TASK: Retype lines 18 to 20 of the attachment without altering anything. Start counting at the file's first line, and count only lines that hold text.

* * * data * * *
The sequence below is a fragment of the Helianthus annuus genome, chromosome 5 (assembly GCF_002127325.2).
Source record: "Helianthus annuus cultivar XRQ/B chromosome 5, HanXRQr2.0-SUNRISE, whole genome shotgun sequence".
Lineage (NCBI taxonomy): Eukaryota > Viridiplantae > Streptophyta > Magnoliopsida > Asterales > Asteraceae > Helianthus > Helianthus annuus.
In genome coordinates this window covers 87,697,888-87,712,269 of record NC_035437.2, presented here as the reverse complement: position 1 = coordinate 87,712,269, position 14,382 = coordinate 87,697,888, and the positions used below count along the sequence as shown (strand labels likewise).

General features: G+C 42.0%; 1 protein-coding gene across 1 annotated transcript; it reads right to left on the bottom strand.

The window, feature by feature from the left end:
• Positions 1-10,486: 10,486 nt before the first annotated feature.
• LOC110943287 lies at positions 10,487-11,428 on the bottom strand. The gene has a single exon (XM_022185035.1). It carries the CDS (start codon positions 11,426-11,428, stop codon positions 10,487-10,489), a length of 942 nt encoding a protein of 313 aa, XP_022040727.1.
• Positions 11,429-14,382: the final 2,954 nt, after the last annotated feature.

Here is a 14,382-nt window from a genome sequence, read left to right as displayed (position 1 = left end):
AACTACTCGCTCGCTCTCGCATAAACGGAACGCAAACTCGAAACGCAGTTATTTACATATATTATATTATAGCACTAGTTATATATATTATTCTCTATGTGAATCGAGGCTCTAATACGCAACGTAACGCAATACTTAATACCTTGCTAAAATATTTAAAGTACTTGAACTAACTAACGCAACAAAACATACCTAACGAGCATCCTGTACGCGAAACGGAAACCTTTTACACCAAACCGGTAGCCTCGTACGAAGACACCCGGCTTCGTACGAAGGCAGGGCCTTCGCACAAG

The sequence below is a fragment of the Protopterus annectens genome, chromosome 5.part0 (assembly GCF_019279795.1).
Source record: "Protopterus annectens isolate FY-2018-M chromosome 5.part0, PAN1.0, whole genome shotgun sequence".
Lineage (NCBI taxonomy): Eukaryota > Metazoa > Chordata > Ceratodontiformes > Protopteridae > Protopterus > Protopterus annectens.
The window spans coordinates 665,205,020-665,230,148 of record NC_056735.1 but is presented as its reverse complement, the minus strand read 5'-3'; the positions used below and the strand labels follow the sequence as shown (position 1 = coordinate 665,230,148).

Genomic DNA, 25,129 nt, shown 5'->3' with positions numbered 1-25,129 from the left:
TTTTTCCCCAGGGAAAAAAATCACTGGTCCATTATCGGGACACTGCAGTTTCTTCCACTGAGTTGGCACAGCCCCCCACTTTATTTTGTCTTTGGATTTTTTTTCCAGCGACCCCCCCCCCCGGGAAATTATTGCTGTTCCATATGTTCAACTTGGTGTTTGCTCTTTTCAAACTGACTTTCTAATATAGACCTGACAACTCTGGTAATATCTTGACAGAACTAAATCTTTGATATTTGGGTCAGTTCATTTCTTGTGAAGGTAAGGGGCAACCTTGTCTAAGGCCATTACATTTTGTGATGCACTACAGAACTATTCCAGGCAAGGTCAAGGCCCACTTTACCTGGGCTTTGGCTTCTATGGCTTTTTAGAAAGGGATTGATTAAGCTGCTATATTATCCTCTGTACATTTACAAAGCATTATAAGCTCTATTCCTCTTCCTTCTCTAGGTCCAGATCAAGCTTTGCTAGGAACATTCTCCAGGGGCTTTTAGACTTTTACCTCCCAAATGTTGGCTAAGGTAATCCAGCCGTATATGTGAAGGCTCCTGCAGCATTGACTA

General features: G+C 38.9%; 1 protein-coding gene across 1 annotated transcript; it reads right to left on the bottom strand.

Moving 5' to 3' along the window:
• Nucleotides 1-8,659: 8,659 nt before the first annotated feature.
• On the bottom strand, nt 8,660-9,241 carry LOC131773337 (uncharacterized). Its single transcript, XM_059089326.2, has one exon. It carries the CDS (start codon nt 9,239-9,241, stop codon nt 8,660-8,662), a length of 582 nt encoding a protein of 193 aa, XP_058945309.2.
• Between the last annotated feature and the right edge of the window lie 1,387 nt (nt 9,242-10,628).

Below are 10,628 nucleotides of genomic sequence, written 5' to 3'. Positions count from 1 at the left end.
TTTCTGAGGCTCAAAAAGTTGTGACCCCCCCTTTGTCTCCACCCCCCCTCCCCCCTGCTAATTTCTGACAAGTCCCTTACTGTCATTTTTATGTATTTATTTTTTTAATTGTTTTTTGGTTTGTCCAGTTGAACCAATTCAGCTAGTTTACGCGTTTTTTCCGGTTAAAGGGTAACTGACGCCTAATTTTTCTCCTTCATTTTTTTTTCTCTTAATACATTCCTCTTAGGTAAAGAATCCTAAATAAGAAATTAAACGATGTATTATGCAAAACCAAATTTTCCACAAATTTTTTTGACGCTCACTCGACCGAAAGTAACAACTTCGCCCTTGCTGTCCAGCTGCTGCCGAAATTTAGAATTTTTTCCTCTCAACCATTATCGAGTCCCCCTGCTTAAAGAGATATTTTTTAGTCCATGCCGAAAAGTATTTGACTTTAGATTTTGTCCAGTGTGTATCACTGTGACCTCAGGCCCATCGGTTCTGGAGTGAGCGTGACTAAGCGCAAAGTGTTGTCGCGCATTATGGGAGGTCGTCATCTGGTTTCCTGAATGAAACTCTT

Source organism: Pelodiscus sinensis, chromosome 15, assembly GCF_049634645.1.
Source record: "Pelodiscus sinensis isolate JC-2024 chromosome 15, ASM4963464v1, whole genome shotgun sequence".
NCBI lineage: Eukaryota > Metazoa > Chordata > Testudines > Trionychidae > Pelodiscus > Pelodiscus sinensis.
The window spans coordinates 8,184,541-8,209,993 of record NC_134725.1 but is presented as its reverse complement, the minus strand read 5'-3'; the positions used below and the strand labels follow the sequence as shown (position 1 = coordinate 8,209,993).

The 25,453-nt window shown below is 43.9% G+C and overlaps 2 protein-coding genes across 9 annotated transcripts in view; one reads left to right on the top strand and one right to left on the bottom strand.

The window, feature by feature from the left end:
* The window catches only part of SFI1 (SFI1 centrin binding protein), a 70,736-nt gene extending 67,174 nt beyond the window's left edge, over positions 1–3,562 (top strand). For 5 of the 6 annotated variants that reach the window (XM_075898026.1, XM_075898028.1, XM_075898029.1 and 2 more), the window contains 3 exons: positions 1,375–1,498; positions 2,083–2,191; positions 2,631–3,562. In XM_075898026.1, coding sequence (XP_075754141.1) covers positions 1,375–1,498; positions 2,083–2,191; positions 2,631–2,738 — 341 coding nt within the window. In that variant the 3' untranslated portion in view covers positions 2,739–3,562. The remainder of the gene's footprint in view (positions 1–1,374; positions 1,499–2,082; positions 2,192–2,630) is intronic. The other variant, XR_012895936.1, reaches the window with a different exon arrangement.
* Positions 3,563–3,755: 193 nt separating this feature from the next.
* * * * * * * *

General features: G+C 38.9%; 1 protein-coding gene across 1 annotated transcript; it reads right to left on the bottom strand.

Moving 5' to 3' along the window:
• Nucleotides 1-8,659: 8,659 nt before the first annotated feature.